Pro-democracy protesters
Pro-democracy protesters watch formal talks between student protest leaders and government officials on a video screen near the government headquarters in Hong Kong Oct. 21, 2014. Reuters/Carlos Barria

Hong Kong’s student leaders said Thursday that they are considering ending their two-month long pro-democracy protests, which was part of the Occupy Central movement and drew thousands of supporters at its peak. The comments follow warnings from the city's authorities following violent clashes and the original founders "surrendered to the police."

Members of the Hong Kong Federation of Students reportedly said that they will decide within the next week whether to call off the protests despite not having achieved their objective of securing full democratic rights to elect the city's leadership. Protesters are reportedly left with few options after a recent attempt to reunite supporters and surround government buildings failed and resulted in violent clashes with police. On Wednesday, Occupy Central founders turned themselves over to police, a day after urging protesters to withdraw.

"Some people wish to stay until the last minute and we respect that - but we cannot occupy without meaning," Federation spokeswoman Yvonne Leung reportedly said. "We will decide within the next week whether to stay or retreat.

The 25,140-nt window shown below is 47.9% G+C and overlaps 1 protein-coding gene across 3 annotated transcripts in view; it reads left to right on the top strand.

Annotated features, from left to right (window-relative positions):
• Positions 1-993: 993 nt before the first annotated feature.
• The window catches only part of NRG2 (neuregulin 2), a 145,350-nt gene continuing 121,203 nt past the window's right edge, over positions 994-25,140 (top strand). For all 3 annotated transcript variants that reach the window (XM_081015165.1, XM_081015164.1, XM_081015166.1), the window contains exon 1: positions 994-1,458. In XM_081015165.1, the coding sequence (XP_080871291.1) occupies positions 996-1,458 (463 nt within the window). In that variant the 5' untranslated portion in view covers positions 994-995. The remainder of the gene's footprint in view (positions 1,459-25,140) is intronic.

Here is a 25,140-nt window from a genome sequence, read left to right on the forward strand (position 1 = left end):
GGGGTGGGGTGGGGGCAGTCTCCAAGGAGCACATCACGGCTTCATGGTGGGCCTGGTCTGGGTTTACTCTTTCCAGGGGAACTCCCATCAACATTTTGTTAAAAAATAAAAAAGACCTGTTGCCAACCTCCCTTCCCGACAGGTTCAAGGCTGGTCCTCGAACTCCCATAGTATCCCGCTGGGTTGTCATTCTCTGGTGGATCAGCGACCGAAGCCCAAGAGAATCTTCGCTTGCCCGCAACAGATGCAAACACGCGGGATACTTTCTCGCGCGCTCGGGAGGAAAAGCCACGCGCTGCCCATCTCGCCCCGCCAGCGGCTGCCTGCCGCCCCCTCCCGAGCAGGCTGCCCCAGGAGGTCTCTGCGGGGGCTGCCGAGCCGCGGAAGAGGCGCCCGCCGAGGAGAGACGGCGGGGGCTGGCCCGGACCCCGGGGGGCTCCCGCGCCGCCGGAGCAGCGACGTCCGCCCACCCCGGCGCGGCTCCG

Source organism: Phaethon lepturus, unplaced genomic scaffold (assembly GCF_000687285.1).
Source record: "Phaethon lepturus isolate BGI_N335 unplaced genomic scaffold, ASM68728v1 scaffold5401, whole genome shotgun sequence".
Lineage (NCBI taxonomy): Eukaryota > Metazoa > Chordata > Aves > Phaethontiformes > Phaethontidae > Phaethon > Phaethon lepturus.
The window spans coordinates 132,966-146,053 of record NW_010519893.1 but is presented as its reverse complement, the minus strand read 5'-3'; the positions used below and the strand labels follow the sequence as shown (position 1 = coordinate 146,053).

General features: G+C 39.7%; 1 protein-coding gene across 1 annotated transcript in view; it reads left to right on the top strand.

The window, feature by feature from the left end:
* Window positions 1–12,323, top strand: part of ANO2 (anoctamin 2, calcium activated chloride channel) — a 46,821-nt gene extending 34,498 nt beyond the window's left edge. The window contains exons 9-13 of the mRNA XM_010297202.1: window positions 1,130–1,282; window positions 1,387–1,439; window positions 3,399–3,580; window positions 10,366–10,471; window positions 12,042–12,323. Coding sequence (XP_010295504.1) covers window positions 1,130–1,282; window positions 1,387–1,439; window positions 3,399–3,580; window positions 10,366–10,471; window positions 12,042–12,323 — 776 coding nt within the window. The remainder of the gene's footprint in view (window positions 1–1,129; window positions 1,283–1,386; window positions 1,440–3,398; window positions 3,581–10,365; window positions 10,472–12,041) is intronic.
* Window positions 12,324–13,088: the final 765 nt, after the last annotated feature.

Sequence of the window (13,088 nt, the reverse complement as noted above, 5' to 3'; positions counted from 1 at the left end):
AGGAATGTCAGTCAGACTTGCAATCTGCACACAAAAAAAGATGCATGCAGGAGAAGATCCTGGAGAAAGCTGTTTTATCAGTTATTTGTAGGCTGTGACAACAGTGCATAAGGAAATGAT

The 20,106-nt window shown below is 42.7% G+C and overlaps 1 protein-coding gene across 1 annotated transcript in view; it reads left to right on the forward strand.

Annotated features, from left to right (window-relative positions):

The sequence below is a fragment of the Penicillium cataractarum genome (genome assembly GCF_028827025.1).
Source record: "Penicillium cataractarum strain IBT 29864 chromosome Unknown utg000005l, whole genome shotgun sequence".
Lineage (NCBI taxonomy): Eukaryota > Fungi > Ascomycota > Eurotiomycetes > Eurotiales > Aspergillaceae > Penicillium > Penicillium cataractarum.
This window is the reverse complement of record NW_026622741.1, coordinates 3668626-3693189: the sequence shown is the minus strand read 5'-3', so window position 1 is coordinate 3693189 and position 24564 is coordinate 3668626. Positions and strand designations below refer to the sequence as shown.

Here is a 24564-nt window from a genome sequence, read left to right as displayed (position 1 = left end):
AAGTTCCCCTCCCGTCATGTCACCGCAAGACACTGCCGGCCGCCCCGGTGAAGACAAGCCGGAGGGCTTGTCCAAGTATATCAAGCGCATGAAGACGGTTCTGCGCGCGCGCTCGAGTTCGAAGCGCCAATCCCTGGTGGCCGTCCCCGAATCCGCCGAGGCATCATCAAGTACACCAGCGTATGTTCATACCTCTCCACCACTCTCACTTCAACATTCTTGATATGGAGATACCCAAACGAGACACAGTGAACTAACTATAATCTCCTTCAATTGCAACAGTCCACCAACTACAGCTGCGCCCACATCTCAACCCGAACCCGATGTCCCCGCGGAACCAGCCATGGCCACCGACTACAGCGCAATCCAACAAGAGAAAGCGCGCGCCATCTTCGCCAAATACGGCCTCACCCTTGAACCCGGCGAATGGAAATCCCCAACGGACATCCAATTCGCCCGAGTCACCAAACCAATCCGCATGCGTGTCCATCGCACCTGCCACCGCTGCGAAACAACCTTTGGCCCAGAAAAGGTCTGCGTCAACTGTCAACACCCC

“We’ve tried both the soft and hard way, we’ve negotiated with them, and we’ve tried to blockade the government headquarters,” she added, according to The New York Times. “But the government has been unwavering, so we have to make a decision.”

Some members of Scholarism, another student group, went on a hunger strike in an attempt to force the government to resume talks over the students' demand for a fully democratic election in 2017. But, the government reportedly said that their demand for an open nomination could not be granted.

Last week, Hong Kong police successfully removed barricades and tents from a protest site, following a court order, in Mong Kok district that had been blocked by pro-democracy protesters for several weeks. On Monday, Hong Kong Chief Executive Leung Chun-ying had warned protesters not to mistake the "police's tolerance for weakness.”

Meanwhile, Lord Justice Leonard Hoffmann, a non-permanent judge of the city’s top court, said that protesters who have surrendered should be punished leniently, the South China Morning Post reported Thursday. “When it comes to punishment, the court should take into account their personal conviction and conscience.”